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Matt Yglesias points to a welcome bit of good news reported in the New York Times today. The EPA, it seems, is field testing a new way of using fish bones to clean up lead contamination in urban areas:

Today, there is more lead contamination in America’s cities than any federal or state agency could ever afford to clean up and haul away. So scientists and regulators are trying a new strategy, transforming the dangerous metal into a form the human body cannot absorb, thus vastly reducing the risk of lead poisoning.

The principle is straightforward, said Victor R. Johnson, an engineer with Civil & Environmental Consultants Inc. “The fish bones are full of calcium phosphate,” he said. “As they degrade, the phosphates migrate into the soil.” The lead in the soil, deposited by car exhaust from the decades when gasoline contained lead or from lead-based paint residue, binds with the phosphate and transforms into pyromorphite, a crystalline mineral that will not harm anyone even if consumed.

Evidence mounts almost daily about the damage that the modern environment does to our children. Lead, small particulates in the air, phthalates and other endocrine disruptors, sugar-heavy diets that promote Type 2 diabetes, and lousy conditions in the home all combine to make our children far more vulnerable to chronic problems, both physical and cognitive, than they need to be. It’s nice to see that at least one of these things is being addressed in a creative new way.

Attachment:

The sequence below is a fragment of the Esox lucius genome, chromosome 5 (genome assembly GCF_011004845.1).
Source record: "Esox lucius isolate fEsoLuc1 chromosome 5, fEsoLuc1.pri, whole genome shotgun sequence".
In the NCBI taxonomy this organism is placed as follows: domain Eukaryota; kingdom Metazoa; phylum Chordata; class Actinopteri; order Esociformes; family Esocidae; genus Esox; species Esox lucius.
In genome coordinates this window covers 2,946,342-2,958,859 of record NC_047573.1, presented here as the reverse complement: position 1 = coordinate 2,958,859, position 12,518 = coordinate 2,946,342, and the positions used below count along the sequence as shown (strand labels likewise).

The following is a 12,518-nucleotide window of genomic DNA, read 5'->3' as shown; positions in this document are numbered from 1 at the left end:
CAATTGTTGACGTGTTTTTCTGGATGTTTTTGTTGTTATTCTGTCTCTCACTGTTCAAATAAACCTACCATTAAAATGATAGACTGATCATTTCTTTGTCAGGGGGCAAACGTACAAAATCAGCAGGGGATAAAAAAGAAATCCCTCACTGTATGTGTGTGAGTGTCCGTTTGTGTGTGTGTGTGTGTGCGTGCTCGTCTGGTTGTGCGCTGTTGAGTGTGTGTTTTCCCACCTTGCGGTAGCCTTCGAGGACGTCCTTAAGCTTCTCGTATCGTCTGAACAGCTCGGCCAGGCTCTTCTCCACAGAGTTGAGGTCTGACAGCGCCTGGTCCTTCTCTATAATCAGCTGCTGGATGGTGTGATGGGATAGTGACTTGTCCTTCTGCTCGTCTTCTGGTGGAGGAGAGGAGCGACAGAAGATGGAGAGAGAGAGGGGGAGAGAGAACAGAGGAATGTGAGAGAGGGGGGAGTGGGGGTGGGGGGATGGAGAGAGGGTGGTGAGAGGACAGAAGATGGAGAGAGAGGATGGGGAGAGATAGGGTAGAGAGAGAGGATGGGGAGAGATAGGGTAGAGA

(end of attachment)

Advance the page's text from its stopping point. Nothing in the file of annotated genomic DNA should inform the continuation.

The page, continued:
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IT'S NOT THAT WE'RE SCREWED WITHOUT TRUMP:

"It's that we're screwed with or without him if we can't show the public that what we do matters for the long term," writes Mother Jones CEO Monika Bauerlein as she kicks off our drive to raise $350,000 in donations from readers by July 17.

This is a big one for us. So, as we ask you to consider supporting our team's journalism, we thought we'd slow down and check in about where Mother Jones is and where we're going after the chaotic last several years. This comparatively slow moment is also an urgent one for Mother Jones: You can read more in "Slow News Is Good News," and if you're able to, please support our team's hard-hitting journalism and help us reach our big $350,000 goal with a donation today.

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